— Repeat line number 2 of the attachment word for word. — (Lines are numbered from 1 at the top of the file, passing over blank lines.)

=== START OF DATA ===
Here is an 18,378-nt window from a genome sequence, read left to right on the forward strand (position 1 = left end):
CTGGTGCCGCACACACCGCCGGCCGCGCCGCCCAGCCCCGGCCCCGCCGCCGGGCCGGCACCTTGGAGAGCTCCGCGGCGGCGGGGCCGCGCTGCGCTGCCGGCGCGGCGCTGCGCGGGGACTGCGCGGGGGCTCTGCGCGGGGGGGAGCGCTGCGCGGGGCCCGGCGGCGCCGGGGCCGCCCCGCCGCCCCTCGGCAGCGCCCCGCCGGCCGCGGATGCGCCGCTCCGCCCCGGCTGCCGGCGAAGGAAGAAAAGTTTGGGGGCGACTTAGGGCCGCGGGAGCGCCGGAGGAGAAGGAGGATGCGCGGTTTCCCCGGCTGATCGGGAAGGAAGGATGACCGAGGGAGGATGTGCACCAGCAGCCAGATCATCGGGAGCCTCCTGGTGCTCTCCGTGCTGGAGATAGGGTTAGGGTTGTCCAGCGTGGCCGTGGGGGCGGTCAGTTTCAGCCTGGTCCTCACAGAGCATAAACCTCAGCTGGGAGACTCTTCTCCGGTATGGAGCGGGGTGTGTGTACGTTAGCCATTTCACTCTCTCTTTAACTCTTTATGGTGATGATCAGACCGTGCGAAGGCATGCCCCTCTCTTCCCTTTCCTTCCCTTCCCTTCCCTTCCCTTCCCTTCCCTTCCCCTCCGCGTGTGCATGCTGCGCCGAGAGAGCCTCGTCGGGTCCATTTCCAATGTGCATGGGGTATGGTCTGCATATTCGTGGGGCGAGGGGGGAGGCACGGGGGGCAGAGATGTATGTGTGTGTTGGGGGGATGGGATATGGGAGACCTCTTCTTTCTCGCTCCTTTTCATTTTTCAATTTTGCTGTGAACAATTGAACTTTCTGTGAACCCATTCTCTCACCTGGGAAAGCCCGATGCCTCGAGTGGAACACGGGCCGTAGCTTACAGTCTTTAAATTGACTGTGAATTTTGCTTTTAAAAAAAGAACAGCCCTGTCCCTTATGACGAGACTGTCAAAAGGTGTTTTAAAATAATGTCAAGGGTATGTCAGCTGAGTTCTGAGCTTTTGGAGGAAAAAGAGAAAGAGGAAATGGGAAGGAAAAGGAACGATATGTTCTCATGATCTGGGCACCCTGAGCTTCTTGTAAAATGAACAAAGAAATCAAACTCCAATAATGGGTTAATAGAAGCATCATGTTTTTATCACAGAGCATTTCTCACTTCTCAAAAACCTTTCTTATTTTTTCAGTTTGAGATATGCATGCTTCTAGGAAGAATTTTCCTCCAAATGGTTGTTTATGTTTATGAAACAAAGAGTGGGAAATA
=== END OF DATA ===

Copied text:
CTGGTGCCGCACACACCGCCGGCCGCGCCGCCCAGCCCCGGCCCCGCCGCCGGGCCGGCACCTTGGAGAGCTCCGCGGCGGCGGGGCCGCGCTGCGCTGCCGGCGCGGCGCTGCGCGGGGACTGCGCGGGGGCTCTGCGCGGGGGGGAGCGCTGCGCGGGGCCCGGCGGCGCCGGGGCCGCCCCGCCGCCCCTCGGCAGCGCCCCGCCGGCCGCGGATGCGCCGCTCCGCCCCGGCTGCCGGCGAAGGAAGAAAAGTTTGGGGGCGACTTAGGGCCGCGGGAGCGCCGGAGGAGAAGGAGGATGCGCGGTTTCCCCGGCTGATCGGGAAGGAAGGATGACCGAGGGAGGATGTGCACCAGCAGCCAGATCATCGGGAGCCTCCTGGTGCTCTCCGTGCTGGAGATAGGGTTAGGGTTGTCCAGCGTGGCCGTGGGGGCGGTCAGTTTCAGCCTGGTCCTCACAGAGCATAAACCTCAGCTGGGAGACTCTTCTCCGGTATGGAGCGGGGTGTGTGTACGTTAGCCATTTCACTCTCTCTTTAACTCTTTATGGTGATGATCAGACCGTGCGAAGGCATGCCCCTCTCTTCCCTTTCCTTCCCTTCCCTTCCCTTCCCTTCCCTTCCCTTCCCCTCCGCGTGTGCATGCTGCGCCGAGAGAGCCTCGTCGGGTCCATTTCCAATGTGCATGGGGTATGGTCTGCATATTCGTGGGGCGAGGGGGGAGGCACGGGGGGCAGAGATGTATGTGTGTGTTGGGGGGATGGGATATGGGAGACCTCTTCTTTCTCGCTCCTTTTCATTTTTCAATTTTGCTGTGAACAATTGAACTTTCTGTGAACCCATTCTCTCACCTGGGAAAGCCCGATGCCTCGAGTGGAACACGGGCCGTAGCTTACAGTCTTTAAATTGACTGTGAATTTTGCTTTTAAAAAAAGAACAGCCCTGTCCCTTATGACGAGACTGTCAAAAGGTGTTTTAAAATAATGTCAAGGGTATGTCAGCTGAGTTCTGAGCTTTTGGAGGAAAAAGAGAAAGAGGAAATGGGAAGGAAAAGGAACGATATGTTCTCATGATCTGGGCACCCTGAGCTTCTTGTAAAATGAACAAAGAAATCAAACTCCAATAATGGGTTAATAGAAGCATCATGTTTTTATCACAGAGCATTTCTCACTTCTCAAAAACCTTTCTTATTTTTTCAGTTTGAGATATGCATGCTTCTAGGAAGAATTTTCCTCCAAATGGTTGTTTATGTTTATGAAACAAAGAGTGGGAAATA